Another part of the bond that's a concern is the "laptops-for-all." Apparently they are tablet PCs. Parents must buy insurance, and there isn't an opt out. My son saw one yesterday, and he said it's cool looking, but slower than molasses. Great! What about situations where parents are currently trying to limit the amount of time their kids spend on a computer? Thanks, Klein ISD, for taking that parenting decision out of the hands of parents. Now kids can spend hours a day perfecting their learning surfing skills.

Remember what the number one complaint of businesses is about students entering the workforce? A complete lack of basic writing, math, and reading comprehension skills. Tablet PCs really should address those problems. Not!

Too bad there aren't any grownups at Klein ISD, making the decisions. Too bad Dr. Saavedra is already taken.

(Here's Connie O'Donnell's letter in full:)

Dear Dr. Cain-

As you are probably aware by now, the Houston Chronicle has published the findings of the Children at Risk group which ranks the Houston area schools. I remember meeting with you and Dr. Robert Sanborn, who heads up this group, and discussing the low ranking of Klein Oak not too long ago. I thought for sure we would see Klein Oak rise up the list since then, but actually Klein Oak has dropped from #40 last year to #74 this year. I am hoping that you or someone in your administration can help me understand why this has happened. As a matter of fact, here's how the other Klein ISD high schools fared: Klein High went from #19 to #18, Klein Collins went from #26 to #47 and Klein Forest went from #73 to #113. In Dr. Robert Sanborn's comments to the Houston Chronicle, he said,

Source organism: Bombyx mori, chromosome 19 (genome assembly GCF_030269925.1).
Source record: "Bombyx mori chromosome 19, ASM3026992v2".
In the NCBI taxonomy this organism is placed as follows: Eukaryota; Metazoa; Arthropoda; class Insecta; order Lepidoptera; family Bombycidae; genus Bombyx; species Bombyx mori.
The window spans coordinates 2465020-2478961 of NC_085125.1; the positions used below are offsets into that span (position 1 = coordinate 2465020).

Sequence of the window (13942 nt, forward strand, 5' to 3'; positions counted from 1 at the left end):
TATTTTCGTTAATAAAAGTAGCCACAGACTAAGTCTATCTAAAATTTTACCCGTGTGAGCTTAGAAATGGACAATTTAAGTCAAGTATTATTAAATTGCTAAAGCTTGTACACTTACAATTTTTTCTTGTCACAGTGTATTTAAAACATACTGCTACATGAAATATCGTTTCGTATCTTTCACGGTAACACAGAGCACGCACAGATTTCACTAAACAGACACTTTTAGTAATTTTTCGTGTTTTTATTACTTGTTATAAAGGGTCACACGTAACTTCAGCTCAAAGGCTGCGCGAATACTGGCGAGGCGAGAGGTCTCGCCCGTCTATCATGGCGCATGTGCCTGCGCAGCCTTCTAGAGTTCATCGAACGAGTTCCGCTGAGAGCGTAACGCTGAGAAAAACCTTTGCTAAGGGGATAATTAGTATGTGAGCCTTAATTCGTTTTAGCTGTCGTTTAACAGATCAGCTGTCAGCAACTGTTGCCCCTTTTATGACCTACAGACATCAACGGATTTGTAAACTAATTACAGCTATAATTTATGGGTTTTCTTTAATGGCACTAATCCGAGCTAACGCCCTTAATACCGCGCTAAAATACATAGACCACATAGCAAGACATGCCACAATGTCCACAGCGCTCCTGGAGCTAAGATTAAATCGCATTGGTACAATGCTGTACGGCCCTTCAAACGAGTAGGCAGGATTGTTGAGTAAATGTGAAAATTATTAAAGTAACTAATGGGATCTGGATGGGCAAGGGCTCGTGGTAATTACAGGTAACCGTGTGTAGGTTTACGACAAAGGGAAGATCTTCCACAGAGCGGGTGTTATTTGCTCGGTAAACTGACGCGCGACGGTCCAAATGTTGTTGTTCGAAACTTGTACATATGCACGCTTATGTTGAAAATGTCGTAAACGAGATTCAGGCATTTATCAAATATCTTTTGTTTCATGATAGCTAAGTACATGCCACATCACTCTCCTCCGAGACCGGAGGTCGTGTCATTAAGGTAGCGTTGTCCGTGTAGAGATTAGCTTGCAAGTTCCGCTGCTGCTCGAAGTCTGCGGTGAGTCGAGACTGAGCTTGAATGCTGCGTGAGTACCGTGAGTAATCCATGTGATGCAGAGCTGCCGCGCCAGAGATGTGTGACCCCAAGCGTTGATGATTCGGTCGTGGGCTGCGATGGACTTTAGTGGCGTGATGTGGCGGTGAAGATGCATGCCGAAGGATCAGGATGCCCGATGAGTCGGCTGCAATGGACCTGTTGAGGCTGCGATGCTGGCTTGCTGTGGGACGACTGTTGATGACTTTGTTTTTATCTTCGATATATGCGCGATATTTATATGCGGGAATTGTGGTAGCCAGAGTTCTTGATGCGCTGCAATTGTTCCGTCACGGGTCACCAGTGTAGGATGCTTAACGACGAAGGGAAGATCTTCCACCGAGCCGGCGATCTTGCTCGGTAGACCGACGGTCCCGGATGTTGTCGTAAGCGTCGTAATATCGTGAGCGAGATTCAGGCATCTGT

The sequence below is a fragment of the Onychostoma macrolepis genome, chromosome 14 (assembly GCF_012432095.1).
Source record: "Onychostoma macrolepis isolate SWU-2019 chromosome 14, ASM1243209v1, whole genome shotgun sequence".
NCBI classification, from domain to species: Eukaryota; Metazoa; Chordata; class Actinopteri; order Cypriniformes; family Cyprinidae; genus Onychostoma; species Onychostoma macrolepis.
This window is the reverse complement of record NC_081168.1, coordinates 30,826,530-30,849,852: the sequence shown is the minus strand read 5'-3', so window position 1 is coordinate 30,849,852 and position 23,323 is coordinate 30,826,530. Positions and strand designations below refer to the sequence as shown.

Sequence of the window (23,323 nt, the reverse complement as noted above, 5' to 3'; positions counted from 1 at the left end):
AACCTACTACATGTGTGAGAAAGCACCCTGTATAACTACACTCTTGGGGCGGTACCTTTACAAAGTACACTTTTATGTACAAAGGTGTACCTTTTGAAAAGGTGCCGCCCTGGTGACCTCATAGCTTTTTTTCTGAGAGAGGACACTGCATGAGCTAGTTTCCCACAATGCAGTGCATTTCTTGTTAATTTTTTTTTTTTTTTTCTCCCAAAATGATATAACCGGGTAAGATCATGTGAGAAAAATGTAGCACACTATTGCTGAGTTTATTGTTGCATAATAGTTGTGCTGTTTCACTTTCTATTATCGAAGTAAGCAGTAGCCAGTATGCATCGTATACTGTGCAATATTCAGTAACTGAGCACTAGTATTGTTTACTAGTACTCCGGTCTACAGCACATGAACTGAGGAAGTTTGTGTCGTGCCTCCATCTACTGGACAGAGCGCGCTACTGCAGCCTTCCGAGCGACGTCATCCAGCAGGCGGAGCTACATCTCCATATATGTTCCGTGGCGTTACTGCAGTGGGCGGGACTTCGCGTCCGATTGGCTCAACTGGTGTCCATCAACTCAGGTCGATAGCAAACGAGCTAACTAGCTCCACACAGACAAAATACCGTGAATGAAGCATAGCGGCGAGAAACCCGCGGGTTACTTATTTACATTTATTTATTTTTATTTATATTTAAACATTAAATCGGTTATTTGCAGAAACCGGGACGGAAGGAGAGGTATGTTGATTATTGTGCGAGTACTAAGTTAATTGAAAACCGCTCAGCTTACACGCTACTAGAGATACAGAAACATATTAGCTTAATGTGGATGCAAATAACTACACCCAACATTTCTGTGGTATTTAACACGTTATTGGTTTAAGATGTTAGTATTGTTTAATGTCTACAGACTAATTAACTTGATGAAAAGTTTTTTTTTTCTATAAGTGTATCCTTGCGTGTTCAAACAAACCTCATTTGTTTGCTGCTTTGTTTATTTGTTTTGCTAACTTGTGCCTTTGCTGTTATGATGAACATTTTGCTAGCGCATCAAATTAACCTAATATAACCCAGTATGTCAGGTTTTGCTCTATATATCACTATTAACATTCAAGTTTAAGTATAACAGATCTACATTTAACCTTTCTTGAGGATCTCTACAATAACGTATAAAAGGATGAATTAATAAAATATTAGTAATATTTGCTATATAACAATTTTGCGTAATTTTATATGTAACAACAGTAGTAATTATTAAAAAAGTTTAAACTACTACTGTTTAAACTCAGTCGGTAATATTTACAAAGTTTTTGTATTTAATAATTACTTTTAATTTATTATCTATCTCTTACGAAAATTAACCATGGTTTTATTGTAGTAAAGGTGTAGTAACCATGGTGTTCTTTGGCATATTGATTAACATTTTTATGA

"Klein is an under-performing school district. Klein has an affluent population. They have parents who really care. It seems like they're doing all the basic things but nothing extraordinary, and that is reflected in their rankings."

"It is troubling when you have a big school district like HISD, and you see what a wonderful job they can do with some students, and then you have these other schools that it looks like the students are just being thrown away. We need to do a better job with all students."